Exmouth is a magic place. You have the world class Ningaloo Reef, pristine beaches, a spectacular gulf and then there’s the epic Exmouth 4WD tracks, spread all over the place.
If you haven’t been to Exmouth before, a 4WD will give you access to some of the more remote locations that the tourists in 2WD vehicles don’t get to, and that is very much appreciated.
Exmouth is hugely popular, and in peak season between May and September the town is absolutely packed. All of the caravan parks, Airbnb’s, Hotels and short term accommodation is fully booked, and that means every day there’s a huge number of people trying to enjoy the different locations.
A 4WD relieves just a small amount of this, as lots of people don’t own them!
There’s actually not too many beaches that you can take a 4WD onto in Exmouth. On the gulf side though, your options are increased quite a bit, and you can head down to Learmonth Jetty and drive south for quite a distance.
You will get to a small creek which is not always passable, and then end up at Wapet Creek. This is a spectacular place, and I’ve never seen so many fish jumping around in the shallows.
If you want a long cut, to take you from Exmouth across to the Cape Range side, this is it. You can do it in either direction and you’ll go through a heap of red sand dunes, and then pop out on a steep, rough and rocky section that is guaranteed to get you excited.
We’ve only done the first part from Cape Range side to the top of the hill, which was pretty interesting on our own in the Dmax, which isn’t exactly built for hard core 4WD tracks!
Cape Range 4WD tracks
There’s a heap of tracks on Cape Range, that are exactly that. Asides from the Cape Crossing above, you’ll find a heap of tracks that take you to random caves, or lookouts that are quite entertaining. Be aware that many of these tracks are seriously rocky, and very slow!
On the gulf side of Exmouth lies Shothole Canyon and Charles Knife Canyon. Both are spectacular places that should absolutely be visited, but Shothole requires a 4WD. The track in is in decent condition, but it is very rocky and you’d be wise to let your tyres down.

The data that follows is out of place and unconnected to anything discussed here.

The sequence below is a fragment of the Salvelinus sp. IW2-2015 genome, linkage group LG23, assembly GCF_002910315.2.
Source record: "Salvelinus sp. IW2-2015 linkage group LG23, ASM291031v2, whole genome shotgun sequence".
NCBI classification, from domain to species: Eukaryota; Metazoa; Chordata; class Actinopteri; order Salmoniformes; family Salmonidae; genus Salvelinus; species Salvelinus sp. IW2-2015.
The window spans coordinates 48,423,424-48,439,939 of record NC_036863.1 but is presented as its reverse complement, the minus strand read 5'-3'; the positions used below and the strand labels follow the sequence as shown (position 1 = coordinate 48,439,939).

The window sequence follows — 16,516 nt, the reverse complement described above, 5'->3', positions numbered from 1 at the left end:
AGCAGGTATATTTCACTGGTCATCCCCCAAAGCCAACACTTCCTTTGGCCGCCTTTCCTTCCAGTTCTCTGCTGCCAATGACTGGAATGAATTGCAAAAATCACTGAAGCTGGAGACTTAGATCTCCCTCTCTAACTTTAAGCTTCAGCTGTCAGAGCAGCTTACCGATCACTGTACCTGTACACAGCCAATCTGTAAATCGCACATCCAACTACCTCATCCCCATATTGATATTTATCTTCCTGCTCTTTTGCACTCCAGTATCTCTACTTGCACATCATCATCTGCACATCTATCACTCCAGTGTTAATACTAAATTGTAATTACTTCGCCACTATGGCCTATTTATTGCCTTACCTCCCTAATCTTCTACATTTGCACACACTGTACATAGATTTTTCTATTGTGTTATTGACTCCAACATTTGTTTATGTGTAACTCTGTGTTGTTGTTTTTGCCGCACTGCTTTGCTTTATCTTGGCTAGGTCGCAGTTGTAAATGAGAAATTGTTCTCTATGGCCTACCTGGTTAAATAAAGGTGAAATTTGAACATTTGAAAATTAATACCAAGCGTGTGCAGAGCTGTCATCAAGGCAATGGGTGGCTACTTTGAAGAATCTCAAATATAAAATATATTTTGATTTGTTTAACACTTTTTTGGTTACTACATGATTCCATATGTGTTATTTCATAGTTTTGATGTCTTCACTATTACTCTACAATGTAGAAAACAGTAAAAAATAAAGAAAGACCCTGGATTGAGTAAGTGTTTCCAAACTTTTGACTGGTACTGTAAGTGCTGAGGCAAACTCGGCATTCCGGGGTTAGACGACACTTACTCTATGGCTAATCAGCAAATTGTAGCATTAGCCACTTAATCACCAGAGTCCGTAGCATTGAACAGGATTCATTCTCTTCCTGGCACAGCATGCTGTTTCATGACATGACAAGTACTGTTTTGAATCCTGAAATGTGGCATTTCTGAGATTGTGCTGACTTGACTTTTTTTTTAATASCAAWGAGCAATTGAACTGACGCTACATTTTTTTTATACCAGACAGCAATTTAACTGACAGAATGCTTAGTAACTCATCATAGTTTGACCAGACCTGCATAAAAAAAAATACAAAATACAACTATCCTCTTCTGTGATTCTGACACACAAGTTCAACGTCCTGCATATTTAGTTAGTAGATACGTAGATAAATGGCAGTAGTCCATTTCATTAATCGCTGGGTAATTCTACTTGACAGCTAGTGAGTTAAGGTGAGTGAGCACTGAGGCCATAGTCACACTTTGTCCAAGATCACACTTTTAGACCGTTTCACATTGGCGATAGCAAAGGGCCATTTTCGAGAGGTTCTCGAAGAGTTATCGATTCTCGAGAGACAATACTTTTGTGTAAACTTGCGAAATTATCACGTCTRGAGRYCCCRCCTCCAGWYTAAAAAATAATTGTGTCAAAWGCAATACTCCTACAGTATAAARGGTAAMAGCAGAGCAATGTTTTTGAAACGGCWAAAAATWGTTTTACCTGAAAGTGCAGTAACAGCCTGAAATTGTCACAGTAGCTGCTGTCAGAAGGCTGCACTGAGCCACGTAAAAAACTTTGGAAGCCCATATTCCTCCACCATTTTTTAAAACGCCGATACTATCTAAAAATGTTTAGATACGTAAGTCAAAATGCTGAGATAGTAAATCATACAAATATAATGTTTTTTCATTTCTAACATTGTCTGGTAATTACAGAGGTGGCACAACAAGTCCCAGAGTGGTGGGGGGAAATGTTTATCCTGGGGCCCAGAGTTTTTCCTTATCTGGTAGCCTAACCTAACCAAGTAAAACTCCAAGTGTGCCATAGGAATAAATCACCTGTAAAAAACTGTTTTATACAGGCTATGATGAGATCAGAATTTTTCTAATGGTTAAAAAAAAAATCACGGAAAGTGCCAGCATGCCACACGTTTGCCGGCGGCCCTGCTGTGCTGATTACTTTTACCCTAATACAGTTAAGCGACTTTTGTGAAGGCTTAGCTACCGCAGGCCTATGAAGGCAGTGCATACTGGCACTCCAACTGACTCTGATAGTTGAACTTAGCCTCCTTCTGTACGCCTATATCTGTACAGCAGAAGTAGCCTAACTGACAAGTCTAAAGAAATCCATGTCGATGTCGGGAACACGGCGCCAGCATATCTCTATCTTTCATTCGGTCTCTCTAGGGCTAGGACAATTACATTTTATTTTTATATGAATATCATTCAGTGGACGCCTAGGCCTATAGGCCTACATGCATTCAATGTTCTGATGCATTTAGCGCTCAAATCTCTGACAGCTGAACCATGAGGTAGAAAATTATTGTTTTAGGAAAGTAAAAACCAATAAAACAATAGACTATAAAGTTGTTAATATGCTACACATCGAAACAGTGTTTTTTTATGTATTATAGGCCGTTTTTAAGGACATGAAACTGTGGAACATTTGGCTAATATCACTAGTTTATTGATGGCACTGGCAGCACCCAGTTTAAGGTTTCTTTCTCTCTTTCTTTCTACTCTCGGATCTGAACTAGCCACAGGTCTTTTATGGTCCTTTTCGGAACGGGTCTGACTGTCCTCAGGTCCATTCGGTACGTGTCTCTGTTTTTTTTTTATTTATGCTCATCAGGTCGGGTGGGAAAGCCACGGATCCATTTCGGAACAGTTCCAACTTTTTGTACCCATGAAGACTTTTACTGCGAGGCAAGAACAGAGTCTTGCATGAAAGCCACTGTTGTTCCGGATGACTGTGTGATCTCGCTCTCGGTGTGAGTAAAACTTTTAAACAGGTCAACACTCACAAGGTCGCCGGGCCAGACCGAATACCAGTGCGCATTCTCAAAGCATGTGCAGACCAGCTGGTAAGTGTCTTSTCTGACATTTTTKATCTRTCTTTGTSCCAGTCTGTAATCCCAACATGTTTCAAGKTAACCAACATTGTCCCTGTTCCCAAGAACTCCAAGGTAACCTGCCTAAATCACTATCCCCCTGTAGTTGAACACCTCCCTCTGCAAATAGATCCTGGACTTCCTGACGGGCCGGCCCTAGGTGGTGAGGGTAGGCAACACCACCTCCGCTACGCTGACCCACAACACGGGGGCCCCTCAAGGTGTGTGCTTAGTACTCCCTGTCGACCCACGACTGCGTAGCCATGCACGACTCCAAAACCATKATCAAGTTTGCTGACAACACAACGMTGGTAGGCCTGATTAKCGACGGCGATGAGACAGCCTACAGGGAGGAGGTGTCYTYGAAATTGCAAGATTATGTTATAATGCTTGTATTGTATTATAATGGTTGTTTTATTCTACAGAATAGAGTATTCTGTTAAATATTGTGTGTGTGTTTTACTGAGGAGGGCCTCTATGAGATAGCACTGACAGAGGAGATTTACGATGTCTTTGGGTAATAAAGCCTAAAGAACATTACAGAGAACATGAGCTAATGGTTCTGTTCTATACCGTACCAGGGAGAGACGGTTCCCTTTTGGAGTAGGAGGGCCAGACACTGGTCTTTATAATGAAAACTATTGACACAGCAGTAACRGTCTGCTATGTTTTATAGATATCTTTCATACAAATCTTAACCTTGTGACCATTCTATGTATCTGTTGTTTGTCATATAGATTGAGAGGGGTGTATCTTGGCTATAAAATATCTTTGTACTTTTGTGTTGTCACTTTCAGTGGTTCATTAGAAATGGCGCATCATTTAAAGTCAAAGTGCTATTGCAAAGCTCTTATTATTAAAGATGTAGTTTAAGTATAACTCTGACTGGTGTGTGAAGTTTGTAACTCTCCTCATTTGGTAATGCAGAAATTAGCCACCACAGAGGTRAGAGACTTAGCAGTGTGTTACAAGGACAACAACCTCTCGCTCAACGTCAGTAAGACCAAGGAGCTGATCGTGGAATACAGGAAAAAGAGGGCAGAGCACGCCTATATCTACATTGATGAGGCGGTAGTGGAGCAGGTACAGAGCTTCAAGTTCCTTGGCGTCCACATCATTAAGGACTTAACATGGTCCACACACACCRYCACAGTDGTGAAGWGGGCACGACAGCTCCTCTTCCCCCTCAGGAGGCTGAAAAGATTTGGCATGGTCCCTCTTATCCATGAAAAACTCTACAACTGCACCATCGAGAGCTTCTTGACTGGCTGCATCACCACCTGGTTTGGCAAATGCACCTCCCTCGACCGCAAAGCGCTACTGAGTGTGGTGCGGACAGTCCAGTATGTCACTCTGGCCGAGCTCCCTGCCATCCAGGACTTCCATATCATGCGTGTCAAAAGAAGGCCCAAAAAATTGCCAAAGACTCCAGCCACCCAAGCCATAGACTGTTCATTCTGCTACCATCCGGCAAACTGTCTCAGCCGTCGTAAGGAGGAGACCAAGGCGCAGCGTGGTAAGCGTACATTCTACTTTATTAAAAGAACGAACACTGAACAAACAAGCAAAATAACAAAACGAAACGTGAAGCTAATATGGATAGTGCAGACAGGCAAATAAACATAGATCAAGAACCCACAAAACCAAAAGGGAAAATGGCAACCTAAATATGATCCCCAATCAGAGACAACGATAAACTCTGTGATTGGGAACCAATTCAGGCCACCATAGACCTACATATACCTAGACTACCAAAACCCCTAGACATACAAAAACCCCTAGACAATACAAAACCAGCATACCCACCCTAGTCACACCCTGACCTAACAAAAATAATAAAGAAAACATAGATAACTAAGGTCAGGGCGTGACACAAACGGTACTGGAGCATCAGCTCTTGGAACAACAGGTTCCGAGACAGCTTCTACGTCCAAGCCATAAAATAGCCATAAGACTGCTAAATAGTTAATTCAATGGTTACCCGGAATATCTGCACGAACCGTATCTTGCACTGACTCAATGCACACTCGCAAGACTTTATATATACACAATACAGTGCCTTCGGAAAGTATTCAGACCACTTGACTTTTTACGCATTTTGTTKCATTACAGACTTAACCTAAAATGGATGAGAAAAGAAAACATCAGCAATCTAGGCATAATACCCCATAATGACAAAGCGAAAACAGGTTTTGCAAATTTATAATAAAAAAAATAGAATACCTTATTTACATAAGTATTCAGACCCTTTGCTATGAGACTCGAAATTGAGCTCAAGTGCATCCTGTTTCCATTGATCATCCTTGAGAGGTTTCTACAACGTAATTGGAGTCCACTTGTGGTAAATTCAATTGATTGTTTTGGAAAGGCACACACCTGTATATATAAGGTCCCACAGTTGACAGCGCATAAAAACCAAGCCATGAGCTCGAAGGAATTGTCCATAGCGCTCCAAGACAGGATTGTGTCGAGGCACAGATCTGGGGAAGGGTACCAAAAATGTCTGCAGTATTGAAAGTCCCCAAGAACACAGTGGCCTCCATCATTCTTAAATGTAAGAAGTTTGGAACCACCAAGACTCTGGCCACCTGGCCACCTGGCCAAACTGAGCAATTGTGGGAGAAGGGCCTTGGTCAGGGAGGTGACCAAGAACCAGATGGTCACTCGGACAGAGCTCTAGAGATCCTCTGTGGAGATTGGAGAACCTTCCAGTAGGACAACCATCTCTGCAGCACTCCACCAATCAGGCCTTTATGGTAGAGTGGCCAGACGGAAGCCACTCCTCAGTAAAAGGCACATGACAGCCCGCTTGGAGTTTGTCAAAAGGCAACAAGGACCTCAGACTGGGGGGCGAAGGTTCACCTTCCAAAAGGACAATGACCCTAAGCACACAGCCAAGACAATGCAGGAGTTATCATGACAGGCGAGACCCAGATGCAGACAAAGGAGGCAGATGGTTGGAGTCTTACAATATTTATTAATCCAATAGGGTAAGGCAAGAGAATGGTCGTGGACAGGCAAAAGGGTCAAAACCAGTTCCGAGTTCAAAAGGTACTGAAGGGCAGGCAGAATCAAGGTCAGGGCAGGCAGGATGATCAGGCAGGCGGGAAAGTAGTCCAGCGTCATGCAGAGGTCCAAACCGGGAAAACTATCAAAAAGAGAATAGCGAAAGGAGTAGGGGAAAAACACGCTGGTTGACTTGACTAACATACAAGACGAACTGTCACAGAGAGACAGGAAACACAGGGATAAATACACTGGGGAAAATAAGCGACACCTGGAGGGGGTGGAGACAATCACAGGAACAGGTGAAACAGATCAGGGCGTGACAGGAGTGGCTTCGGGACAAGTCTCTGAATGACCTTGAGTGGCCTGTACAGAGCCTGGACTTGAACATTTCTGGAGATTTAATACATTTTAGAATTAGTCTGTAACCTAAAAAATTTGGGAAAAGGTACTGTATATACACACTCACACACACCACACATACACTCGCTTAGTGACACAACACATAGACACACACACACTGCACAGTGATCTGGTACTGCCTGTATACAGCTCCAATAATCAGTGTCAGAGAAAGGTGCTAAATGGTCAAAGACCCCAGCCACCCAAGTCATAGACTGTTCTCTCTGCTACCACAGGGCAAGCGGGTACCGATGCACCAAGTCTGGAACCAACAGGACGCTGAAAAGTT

Not only does this reduce the chances of a puncture, but your vehicle will ride much better and things are less likely to break, and you’ll feel far more comfortable inside too.
Yardie Creek to Ningaloo Station
You can actually drive from Exmouth to Coral Bay via the coastline, and it starts at Yardie Creek. This is flowing often, and there’s been a few vehicles lost here, so cross Yardie Creek with caution if safe to do so.
Heading south, you’ll drive a reasonably narrow, rocky and corrugated track that will take you to Ningaloo Station, and further south if you want to continue.
Ningaloo Station to Bruboodjoo
Continuing south of Ningaloo Station will take you along the coast to an amazing camp site that’s actually not too well known. This is called Bruboodjoo, or 9 mile camp, and is very popular for those looking for a camp site along the Ningaloo Reef, that isn’t tied to the DBCA (Department of Biodiversity, Conservation and attractions).
Bruboodjoo to Coral Bay
Keep heading south, and you’ll go past Oyster Bridge (an amazing place) and eventually pop out at Coral Bay, near Mauds Landing. As per the above, you can actually drive all the way from Yardie Creek to Coral Bay, but be prepared for a long, slow and rocky trip!
You really can’t go wrong with any of these Exmouth 4WD tracks. The scenery is next level, weather often fantastic and its a beautiful place to be.